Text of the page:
Cheshire East loses Willaston appeal
A planning inspector has approved proposals for 146 houses in Moorfields, Willaston at appeal, after ruling the Cheshire East local plan could only be given "limited weight".
Planning inspector Alan Boyland granted permission for the Richborough Estates scheme on 1 August, on the basis that the planning authority could not demonstrate a five-year housing supply and due to the many objections against it the local plan could only be given "limited weight" as it was likely to change.
The council's strategic planning board resolved in April that the application for the 16-acre site was unsustainable as it is located within open countryside, would result in the loss of agricultural land, and would cause a "significant erosion" of the green gap. The appeal then took place over four days in June, with the inspector making two visits to the site.
The inspector acknowledged the development would impact the view from the houses immediately next to the site, however he said "there is no right to such private views and their loss is not as such regarded as a planning consideration, even if it affects the values of the houses concerned."
Separately, in July another planning inspector, Stephen Pratt, submitted his initial comments on Cheshire East Council's draft local plan and said he was "concerned about the adequacy and methodology of the council's objective assessment of housing needs". He also highlighted the use of out-of-date figures.
Cllr Brian Silvester, UKIP member for Willaston and Rope, said: "Several hundred houses have been passed against the almost unanimous objections of residents. Hundreds of acres of green fields, many in the green gap, are to be concreted over and lost forever. This planning disaster is a self-inflicted wound. Many of these fields could have been saved from the bulldozer if the council had an adopted local plan and a five year housing supply that stands up to examination on appeal.
"I think there is a clear case for going to judicial review over the Moorfields decision. In an appeal decision only a few days earlier, for land off Sydney Road Crewe, in the green gap, the appeal was rejected because of the negative impact on the green gap between Crewe and Haslington.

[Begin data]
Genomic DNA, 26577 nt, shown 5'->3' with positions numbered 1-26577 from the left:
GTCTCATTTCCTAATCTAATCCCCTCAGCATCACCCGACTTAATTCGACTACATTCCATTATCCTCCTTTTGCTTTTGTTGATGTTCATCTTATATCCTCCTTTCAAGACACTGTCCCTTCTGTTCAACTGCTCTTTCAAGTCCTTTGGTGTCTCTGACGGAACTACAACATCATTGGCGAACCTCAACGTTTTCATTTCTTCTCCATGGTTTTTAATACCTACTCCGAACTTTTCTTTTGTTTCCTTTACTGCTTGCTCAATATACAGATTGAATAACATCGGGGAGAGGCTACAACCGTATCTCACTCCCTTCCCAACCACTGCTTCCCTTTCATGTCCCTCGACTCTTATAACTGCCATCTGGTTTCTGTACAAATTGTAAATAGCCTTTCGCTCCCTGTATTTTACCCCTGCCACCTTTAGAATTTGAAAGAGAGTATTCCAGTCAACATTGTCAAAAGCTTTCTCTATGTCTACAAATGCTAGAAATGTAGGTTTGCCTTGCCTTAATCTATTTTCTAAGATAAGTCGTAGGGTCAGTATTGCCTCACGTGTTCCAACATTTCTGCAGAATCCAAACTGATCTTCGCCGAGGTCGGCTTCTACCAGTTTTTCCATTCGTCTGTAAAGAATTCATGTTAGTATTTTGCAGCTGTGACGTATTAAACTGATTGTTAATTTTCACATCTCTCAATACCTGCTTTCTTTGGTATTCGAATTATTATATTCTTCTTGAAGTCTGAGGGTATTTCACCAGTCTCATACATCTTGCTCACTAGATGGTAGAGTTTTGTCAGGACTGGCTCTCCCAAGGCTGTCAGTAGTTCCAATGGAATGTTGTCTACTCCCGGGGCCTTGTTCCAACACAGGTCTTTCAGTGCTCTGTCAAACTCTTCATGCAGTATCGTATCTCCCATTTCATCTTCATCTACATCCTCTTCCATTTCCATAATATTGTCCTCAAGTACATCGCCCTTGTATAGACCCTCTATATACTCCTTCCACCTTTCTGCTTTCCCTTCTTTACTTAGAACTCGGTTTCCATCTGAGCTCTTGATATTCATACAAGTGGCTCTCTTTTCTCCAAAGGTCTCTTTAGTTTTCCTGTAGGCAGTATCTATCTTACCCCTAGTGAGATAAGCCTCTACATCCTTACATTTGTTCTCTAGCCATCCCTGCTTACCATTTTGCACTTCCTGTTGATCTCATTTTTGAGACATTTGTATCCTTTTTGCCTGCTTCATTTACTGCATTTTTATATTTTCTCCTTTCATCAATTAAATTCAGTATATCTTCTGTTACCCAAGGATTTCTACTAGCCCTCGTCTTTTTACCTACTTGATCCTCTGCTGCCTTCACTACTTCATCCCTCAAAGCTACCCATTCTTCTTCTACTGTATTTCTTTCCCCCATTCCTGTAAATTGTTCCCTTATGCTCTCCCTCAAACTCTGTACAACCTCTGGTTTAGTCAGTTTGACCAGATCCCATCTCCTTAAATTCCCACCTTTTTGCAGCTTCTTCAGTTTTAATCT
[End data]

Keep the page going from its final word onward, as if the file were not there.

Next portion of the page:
"In light of the Sydney Road decision the Moorfields decision looks to be perverse and ripe for challenge. I hope the council proceeds to judicial review as soon as possible."
Paul Campbell, director of Richborough Estates, said: "We are pleased that the appeal has been allowed and we aim to make swift progress in appointing a development partner. I am aware that certain people are calling for the decision to be challenged through the courts and we would hope and expect that the council would consider very carefully the merits of this given the costs involved and the various failed challenges to date.
"If they did decide to pursue with a challenge it would inevitably delay a start on site even were it not to be successful which would ironically cause further problems for the council in terms of their five year supply."
Cllr Michael Jones, leader of the council, said: "This is another inconsistent and contradictory decision made by the planning inspectorate. It is very clear that inspectors are listening to developers.
"It is obvious that housing permissions and the number of brown field sites we have brought through have little impact compared to the clear need for inspectors to grant housing.
"It's another bad decision and one which we will look at very closely. It's part of a series of decisions that contradict with one unifying point – inspector's listen to developers.
"We are actively looking at the possibility of challenging some if not all of the recent decisions and we will make the announcement very shortly."
Barton Willmore advised Richborough Estates.